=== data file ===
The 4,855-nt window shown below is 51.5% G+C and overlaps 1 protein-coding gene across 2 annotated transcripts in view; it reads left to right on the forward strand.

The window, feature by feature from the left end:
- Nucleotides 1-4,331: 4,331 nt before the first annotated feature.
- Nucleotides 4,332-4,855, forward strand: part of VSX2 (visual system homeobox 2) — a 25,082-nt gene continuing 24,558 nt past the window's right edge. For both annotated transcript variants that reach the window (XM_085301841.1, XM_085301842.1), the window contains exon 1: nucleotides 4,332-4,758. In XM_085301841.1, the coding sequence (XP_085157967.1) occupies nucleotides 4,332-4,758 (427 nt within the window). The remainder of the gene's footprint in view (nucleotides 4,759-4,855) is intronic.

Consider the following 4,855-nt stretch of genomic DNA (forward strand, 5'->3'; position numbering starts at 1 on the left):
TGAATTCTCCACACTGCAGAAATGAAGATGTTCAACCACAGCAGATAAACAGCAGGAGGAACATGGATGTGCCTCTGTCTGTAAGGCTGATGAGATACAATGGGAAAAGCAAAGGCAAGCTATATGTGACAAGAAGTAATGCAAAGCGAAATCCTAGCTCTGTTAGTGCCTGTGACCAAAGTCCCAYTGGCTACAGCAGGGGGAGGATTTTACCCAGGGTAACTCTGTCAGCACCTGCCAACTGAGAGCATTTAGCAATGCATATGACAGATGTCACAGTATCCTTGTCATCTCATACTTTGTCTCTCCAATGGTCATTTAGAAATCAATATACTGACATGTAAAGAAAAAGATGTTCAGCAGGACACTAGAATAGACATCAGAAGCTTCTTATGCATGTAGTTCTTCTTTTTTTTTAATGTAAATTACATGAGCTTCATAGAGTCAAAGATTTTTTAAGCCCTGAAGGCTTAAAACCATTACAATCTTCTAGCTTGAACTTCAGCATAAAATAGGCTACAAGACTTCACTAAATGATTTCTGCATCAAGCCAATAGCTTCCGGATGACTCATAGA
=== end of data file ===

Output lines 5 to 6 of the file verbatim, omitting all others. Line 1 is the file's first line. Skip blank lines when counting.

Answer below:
Consider the following 4,855-nt stretch of genomic DNA (forward strand, 5'->3'; position numbering starts at 1 on the left):
TGAATTCTCCACACTGCAGAAATGAAGATGTTCAACCACAGCAGATAAACAGCAGGAGGAACATGGATGTGCCTCTGTCTGTAAGGCTGATGAGATACAATGGGAAAAGCAAAGGCAAGCTATATGTGACAAGAAGTAATGCAAAGCGAAATCCTAGCTCTGTTAGTGCCTGTGACCAAAGTCCCAYTGGCTACAGCAGGGGGAGGATTTTACCCAGGGTAACTCTGTCAGCACCTGCCAACTGAGAGCATTTAGCAATGCATATGACAGATGTCACAGTATCCTTGTCATCTCATACTTTGTCTCTCCAATGGTCATTTAGAAATCAATATACTGACATGTAAAGAAAAAGATGTTCAGCAGGACACTAGAATAGACATCAGAAGCTTCTTATGCATGTAGTTCTTCTTTTTTTTTAATGTAAATTACATGAGCTTCATAGAGTCAAAGATTTTTTAAGCCCTGAAGGCTTAAAACCATTACAATCTTCTAGCTTGAACTTCAGCATAAAATAGGCTACAAGACTTCACTAAATGATTTCTGCATCAAGCCAATAGCTTCCGGATGACTCATAGA